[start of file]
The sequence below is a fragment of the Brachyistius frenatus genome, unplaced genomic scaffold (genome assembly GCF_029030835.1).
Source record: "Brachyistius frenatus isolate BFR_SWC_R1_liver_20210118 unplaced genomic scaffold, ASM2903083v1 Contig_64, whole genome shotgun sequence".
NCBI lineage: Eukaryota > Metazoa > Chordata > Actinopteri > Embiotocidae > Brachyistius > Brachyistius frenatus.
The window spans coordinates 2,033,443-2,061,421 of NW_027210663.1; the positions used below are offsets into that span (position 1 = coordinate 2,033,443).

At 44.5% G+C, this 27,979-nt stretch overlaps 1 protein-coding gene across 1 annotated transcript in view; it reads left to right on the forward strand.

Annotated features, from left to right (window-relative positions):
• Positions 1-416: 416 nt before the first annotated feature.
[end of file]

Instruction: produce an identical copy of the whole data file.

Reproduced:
The sequence below is a fragment of the Brachyistius frenatus genome, unplaced genomic scaffold (genome assembly GCF_029030835.1).
Source record: "Brachyistius frenatus isolate BFR_SWC_R1_liver_20210118 unplaced genomic scaffold, ASM2903083v1 Contig_64, whole genome shotgun sequence".
NCBI lineage: Eukaryota > Metazoa > Chordata > Actinopteri > Embiotocidae > Brachyistius > Brachyistius frenatus.
The window spans coordinates 2,033,443-2,061,421 of NW_027210663.1; the positions used below are offsets into that span (position 1 = coordinate 2,033,443).

At 44.5% G+C, this 27,979-nt stretch overlaps 1 protein-coding gene across 1 annotated transcript in view; it reads left to right on the forward strand.

Annotated features, from left to right (window-relative positions):
• Positions 1-416: 416 nt before the first annotated feature.